This project involves the use of a range of qualitative research methods to address questions surrounding Muslim chaplains working in UK institutions such as prisons, hospitals, universities and the military. Who becomes a Muslim chaplain in Britain, and why? What Islamic traditions and scriptures are utilised in their training and practice? What is the wider potential deriving from the employment of Muslims as chaplains?
Funded by a Leverhulme Trust Major Research Fellowship.
This project investigates the complex changes in the treatment of rape in the period 1500-1800. By examining a rich array of primary sources and situating rape in its broader cultural and individual contexts, the project will show that rape does have a history, but not one that we necessarily expect. How did the 'everyman-rapist' of the sixteenth century become the 'aberrant monster' of the late eighteenth? Why did seventeenth-century people seem to believe that guilty men were acquitted and their victims genuine? When and why did these perceptions change? What role did misogyny, religion, politics, and news play in changing attitudes? And what were the practical implications for women and children seeking justice?
The topic of religious nurture is of interest in relation to all faiths, but given the diversity of schools of thoughts and ethnic groups amongst British Muslims, there is a strong argument for a detailed study of Islam in particular. This joint research project with the Cardiff University School of Social Sciences investigates how children of primary school age and below are brought up to be Muslims.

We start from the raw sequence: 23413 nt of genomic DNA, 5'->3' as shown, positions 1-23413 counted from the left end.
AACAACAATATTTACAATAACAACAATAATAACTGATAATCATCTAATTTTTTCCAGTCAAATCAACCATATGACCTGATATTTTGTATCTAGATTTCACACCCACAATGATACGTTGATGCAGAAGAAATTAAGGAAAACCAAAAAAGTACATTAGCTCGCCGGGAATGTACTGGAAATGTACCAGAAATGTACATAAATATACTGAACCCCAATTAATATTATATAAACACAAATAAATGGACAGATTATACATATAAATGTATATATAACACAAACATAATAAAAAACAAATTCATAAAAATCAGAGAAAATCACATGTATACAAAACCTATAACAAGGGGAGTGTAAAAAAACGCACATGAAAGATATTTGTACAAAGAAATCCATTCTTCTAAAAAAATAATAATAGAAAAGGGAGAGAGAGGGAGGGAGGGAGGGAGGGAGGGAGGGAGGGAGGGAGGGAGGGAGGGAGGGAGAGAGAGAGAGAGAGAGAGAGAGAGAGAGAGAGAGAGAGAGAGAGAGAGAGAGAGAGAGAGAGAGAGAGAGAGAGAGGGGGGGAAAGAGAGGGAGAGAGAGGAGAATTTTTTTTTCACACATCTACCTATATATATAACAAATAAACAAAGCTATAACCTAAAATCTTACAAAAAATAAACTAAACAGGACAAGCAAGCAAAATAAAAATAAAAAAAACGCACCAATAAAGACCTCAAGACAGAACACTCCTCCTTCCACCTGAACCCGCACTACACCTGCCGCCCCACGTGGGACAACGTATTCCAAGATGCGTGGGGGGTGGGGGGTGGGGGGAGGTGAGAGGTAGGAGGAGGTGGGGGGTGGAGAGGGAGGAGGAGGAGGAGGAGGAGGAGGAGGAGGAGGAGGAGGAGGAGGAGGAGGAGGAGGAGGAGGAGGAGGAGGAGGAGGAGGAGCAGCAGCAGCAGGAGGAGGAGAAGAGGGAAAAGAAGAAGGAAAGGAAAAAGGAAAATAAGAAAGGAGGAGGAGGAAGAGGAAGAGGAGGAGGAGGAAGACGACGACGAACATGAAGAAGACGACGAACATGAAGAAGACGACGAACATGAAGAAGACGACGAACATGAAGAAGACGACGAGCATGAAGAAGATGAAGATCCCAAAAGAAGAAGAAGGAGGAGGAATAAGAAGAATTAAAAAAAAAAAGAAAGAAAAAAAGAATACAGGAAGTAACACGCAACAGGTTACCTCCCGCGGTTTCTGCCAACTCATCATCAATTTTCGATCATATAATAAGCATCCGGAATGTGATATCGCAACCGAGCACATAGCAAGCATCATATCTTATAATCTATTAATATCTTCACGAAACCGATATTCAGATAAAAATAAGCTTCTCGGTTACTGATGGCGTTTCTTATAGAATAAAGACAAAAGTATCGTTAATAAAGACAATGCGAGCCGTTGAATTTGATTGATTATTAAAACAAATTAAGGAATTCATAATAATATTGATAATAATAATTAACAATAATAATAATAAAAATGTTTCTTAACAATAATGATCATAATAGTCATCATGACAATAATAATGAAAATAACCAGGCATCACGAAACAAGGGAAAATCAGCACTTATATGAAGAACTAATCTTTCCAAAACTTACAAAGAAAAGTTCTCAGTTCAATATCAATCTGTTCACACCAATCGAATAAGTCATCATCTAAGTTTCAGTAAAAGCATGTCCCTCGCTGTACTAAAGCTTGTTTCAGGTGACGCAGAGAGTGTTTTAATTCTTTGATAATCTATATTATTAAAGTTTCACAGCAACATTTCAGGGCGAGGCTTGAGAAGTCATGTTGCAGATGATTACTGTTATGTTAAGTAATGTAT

A long-running research project, supported by funding from Historic Scotland, on the island of South Uist, part of the Western Isles of Scotland, that has been particularly important in exploring the human occupation of the island from the Neolithic through to the end of the medieval period.
This three-year project is funded by the Arts and Humanities Research Council. It explores the role of narrative across three of the world's most significant religious traditions – Hinduism, Buddhism and Jainism – in the context of recent perspectives drawn from cognitive, literary and linguistic theory.
This project is making ground-breaking progress towards the construction of much more precise chronologies for the Neolithic period in Europe through a proven combination of expertise in Neolithic archaeology and Bayesian statistical analysis. It is funded by a five-year Advanced Investigator Grant from the European Research Council and is being carried out jointly with English Heritage.
A four-year project designed to explore women's relative access to justice in a wide range of different courts, from a comparative perspective. A collaboration with Swansea University and the University of Glasgow, the project brings together a team of experienced researchers whose combined expertise can deliver a genuinely comparative study of women's participation in the legal process across the multiple jurisdictions in medieval and early modern England, Wales, Scotland and Ireland.